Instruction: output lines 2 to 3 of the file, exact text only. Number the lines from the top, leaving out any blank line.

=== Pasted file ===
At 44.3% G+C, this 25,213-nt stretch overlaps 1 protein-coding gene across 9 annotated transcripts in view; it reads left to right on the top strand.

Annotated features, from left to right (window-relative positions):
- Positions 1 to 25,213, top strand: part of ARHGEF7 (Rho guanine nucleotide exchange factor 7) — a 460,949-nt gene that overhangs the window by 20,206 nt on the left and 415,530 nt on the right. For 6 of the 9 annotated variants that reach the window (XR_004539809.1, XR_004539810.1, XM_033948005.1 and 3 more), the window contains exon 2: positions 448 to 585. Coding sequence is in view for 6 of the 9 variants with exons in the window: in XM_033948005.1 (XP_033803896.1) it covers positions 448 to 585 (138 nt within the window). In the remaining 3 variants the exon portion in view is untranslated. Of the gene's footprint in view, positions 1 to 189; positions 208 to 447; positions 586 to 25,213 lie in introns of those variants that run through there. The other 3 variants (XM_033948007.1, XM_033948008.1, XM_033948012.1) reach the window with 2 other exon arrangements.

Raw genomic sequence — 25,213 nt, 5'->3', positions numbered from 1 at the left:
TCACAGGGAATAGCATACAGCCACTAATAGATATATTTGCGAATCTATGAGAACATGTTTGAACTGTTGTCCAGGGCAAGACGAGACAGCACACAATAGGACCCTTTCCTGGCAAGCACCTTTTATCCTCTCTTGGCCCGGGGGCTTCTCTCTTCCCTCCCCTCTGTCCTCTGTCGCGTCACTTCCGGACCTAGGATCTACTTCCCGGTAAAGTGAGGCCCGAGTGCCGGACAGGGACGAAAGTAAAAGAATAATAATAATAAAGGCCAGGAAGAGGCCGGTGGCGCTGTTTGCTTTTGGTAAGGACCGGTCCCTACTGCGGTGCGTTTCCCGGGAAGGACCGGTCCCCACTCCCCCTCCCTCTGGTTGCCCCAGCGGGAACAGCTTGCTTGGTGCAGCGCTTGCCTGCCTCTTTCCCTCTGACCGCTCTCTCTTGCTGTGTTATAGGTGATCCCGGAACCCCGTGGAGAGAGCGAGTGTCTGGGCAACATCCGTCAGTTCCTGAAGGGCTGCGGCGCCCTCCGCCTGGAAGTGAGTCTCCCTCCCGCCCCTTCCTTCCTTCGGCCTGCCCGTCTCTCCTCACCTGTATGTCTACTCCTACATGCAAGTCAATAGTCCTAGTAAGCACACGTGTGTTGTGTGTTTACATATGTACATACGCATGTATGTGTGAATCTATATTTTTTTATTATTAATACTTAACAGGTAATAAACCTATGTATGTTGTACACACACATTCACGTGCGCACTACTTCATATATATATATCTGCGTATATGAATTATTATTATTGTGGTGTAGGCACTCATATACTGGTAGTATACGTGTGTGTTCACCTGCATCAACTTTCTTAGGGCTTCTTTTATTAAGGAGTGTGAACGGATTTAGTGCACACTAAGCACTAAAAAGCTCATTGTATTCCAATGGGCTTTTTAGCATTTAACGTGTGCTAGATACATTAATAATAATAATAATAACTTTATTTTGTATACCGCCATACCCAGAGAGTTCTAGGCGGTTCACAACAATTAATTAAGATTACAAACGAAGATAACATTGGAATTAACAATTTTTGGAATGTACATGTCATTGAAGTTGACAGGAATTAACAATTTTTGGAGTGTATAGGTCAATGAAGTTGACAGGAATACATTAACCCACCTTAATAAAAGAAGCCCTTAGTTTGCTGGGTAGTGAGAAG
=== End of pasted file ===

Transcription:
Annotated features, from left to right (window-relative positions):
- Positions 1 to 25,213, top strand: part of ARHGEF7 (Rho guanine nucleotide exchange factor 7) — a 460,949-nt gene that overhangs the window by 20,206 nt on the left and 415,530 nt on the right. For 6 of the 9 annotated variants that reach the window (XR_004539809.1, XR_004539810.1, XM_033948005.1 and 3 more), the window contains exon 2: positions 448 to 585. Coding sequence is in view for 6 of the 9 variants with exons in the window: in XM_033948005.1 (XP_033803896.1) it covers positions 448 to 585 (138 nt within the window). In the remaining 3 variants the exon portion in view is untranslated. Of the gene's footprint in view, positions 1 to 189; positions 208 to 447; positions 586 to 25,213 lie in introns of those variants that run through there. The other 3 variants (XM_033948007.1, XM_033948008.1, XM_033948012.1) reach the window with 2 other exon arrangements.